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Saint of the Day—available on the iPhone!

Saint of the Day
Catholic saints are holy people and human people who lived extraordinary lives. Each saint the Church honors responded to God's invitation to use his or her unique gifts. God calls each one of us to be a saint. Click here to receive Saint of the Day in your email.

August 28
St. Augustine of Hippo
(354-430)


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A Christian at 33, a priest at 36, a bishop at 41: Many people are familiar with the biographical sketch of Augustine of Hippo, sinner turned saint. But really to get to know the man is a rewarding experience.

There quickly surfaces the intensity with which he lived his life, whether his path led away from or toward God. The tears of his mother (August 27), the instructions of Ambrose (December 7) and, most of all, God himself speaking to him in the Scriptures redirected Augustine’s love of life to a life of love.

Having been so deeply immersed in creature-pride of life in his early days and having drunk deeply of its bitter dregs, it is not surprising that Augustine should have turned, with a holy fierceness, against the many demon-thrusts rampant in his day. His times were truly decadent—politically, socially, morally. He was both feared and loved, like the Master. The perennial criticism leveled against him: a fundamental rigorism.

In his day, he providentially fulfilled the office of prophet. Like Jeremiah and other greats, he was hard-pressed but could not keep quiet. “I say to myself, I will not mention him,/I will speak in his name no more./But then it becomes like fire burning in my heart,/imprisoned in my bones;/I grow weary holding it in,/I cannot endure it” (Jeremiah 20:9).



Comment:

Augustine is still acclaimed and condemned in our day. He is a prophet for today, trumpeting the need to scrap escapisms and stand face-to-face with personal responsibility and dignity.

Quote:

“Too late have I loved you, O Beauty of ancient days, yet ever new! Too late I loved you! And behold, you were within, and I abroad, and there I searched for you; I was deformed, plunging amid those fair forms, which you had made. You were with me, but I was not with you. Things held me far from you—things which, if they were not in you, were not at all. You called, and shouted, and burst my deafness. You flashed and shone, and scattered my blindness. You breathed odors and I drew in breath—and I pant for you. I tasted, and I hunger and thirst. You touched me, and I burned for your peace” (St. Augustine, Confessions).

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Friday, August 28, 2015
Saint of the Day for 8/27/2015 Saint of the Day for 8/29/2015

Saint of the Day
Lives, Lessons and Feast
By Leonard Foley, O.F.M.; revised by Pat McCloskey, O.F.M.



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Anselm: Indifferent toward religion as a young man, Anselm became one of the Church's greatest theologians and leaders. He received the title "Father of Scholasticism" for his attempt to analyze and illumine the truths of faith through the aid of reason.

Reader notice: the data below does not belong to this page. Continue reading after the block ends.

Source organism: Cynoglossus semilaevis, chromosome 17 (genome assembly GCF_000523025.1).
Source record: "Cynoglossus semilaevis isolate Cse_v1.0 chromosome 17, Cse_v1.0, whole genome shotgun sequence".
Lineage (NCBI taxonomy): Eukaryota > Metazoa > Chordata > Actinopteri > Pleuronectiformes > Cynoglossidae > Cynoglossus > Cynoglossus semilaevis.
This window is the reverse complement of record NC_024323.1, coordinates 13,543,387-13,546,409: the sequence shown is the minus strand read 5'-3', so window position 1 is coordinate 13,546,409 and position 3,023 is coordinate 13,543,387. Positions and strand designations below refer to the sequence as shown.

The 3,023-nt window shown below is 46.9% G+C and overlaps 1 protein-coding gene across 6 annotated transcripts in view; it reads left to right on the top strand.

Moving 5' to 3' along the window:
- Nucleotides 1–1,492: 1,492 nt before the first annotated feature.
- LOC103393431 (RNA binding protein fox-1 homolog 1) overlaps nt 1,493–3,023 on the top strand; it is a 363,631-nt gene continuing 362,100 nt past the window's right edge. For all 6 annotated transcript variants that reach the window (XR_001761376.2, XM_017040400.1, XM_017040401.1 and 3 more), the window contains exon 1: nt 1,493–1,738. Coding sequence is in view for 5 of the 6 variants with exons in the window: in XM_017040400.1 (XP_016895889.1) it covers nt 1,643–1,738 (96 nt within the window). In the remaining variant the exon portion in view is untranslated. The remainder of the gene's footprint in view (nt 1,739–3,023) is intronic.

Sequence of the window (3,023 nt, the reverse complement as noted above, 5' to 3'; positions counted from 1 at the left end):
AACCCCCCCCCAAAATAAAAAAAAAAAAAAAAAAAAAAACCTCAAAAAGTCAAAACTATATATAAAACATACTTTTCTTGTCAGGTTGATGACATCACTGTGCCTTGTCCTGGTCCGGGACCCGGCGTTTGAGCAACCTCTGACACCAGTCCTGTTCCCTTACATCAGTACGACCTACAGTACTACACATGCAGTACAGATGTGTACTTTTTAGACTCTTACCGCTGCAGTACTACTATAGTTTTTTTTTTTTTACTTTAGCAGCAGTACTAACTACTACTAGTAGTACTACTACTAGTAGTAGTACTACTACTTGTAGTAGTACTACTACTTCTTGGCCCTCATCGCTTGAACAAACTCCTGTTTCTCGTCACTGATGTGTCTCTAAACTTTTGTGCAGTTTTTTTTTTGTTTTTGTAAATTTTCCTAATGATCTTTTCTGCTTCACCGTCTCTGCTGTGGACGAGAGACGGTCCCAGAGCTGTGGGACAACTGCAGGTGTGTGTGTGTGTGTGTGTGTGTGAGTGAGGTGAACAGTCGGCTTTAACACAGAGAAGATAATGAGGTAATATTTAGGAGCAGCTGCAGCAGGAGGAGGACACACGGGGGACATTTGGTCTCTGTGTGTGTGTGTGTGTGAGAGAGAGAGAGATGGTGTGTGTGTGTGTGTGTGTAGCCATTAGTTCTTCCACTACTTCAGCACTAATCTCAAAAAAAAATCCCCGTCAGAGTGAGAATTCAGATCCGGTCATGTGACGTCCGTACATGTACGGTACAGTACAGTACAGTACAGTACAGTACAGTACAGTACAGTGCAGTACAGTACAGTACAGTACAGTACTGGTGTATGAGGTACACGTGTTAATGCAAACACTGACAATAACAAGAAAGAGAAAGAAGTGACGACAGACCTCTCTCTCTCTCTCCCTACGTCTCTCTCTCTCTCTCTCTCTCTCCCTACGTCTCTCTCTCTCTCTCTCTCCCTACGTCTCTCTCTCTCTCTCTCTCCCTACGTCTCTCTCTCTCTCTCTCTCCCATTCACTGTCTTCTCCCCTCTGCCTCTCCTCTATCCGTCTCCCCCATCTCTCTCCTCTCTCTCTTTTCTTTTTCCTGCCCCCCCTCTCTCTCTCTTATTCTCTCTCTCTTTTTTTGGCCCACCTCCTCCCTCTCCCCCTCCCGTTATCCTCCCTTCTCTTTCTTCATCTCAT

<p>At 15, Anselm wanted to enter a monastery, but was refused acceptance because of his father's opposition. Twelve years later, after careless disinterest in religion and years of worldly living, he finally fulfilled his desire to be a monk. He entered the monastery of Bec in Normandy, three years later was elected prior and 15 years later was unanimously chosen abbot. </p><p>Considered an original and independent thinker, Anselm was admired for his patience, gentleness and teaching skill. Under his leadership, the abbey of Bec became a monastic school, influential in philosophical and theological studies. </p><p>During these years, at the community's request, Anselm began publishing his theological works, comparable to those of St. Augustine (August 28). His best-known work is the book <i>Cur Deus Homo</i> ("Why God Became Man"). </p><p>At 60, against his will, Anselm was appointed archbishop of Canterbury in 1093. His appointment was opposed at first by England's King William Rufus and later accepted. Rufus persistently refused to cooperate with efforts to reform the Church. </p><p>Anselm finally went into voluntary exile until Rufus died in 1100. He was then recalled to England by Rufus's brother and successor, Henry I. Disagreeing fearlessly with Henry over the king's insistence on investing England's bishops, Anselm spent another three years in exile in Rome. </p><p>His care and concern extended to the very poorest people; he opposed the slave trade. Anselm obtained from the national council at Westminster the passage of a resolution prohibiting the sale of human beings.</p> American Catholic Blog There is one more important person you must forgive: yourself. Many times we think we’ve sinned so badly that God can’t let us off the hook so simply. But His mercy is simple, and it is open to all hearts that turn to Him.

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